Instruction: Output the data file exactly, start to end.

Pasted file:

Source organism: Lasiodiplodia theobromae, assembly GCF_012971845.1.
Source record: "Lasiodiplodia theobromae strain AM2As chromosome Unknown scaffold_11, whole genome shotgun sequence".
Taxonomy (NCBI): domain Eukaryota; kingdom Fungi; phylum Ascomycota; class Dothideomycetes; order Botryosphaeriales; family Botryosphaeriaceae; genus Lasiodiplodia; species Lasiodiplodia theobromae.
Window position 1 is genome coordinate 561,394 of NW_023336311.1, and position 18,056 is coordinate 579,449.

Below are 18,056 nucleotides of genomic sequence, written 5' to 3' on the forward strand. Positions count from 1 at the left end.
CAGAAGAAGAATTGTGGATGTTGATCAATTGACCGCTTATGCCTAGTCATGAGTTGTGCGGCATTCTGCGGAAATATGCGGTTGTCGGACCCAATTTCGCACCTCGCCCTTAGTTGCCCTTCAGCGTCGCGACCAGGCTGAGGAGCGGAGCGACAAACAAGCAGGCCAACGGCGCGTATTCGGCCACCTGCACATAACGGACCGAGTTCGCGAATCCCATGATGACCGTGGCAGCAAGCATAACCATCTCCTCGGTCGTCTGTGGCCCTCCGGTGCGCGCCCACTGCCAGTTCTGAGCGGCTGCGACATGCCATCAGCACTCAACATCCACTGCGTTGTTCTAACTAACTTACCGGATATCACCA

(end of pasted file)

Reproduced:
Source organism: Lasiodiplodia theobromae, assembly GCF_012971845.1.
Source record: "Lasiodiplodia theobromae strain AM2As chromosome Unknown scaffold_11, whole genome shotgun sequence".
Taxonomy (NCBI): domain Eukaryota; kingdom Fungi; phylum Ascomycota; class Dothideomycetes; order Botryosphaeriales; family Botryosphaeriaceae; genus Lasiodiplodia; species Lasiodiplodia theobromae.
Window position 1 is genome coordinate 561,394 of NW_023336311.1, and position 18,056 is coordinate 579,449.

Below are 18,056 nucleotides of genomic sequence, written 5' to 3' on the forward strand. Positions count from 1 at the left end.
CAGAAGAAGAATTGTGGATGTTGATCAATTGACCGCTTATGCCTAGTCATGAGTTGTGCGGCATTCTGCGGAAATATGCGGTTGTCGGACCCAATTTCGCACCTCGCCCTTAGTTGCCCTTCAGCGTCGCGACCAGGCTGAGGAGCGGAGCGACAAACAAGCAGGCCAACGGCGCGTATTCGGCCACCTGCACATAACGGACCGAGTTCGCGAATCCCATGATGACCGTGGCAGCAAGCATAACCATCTCCTCGGTCGTCTGTGGCCCTCCGGTGCGCGCCCACTGCCAGTTCTGAGCGGCTGCGACATGCCATCAGCACTCAACATCCACTGCGTTGTTCTAACTAACTTACCGGATATCACCA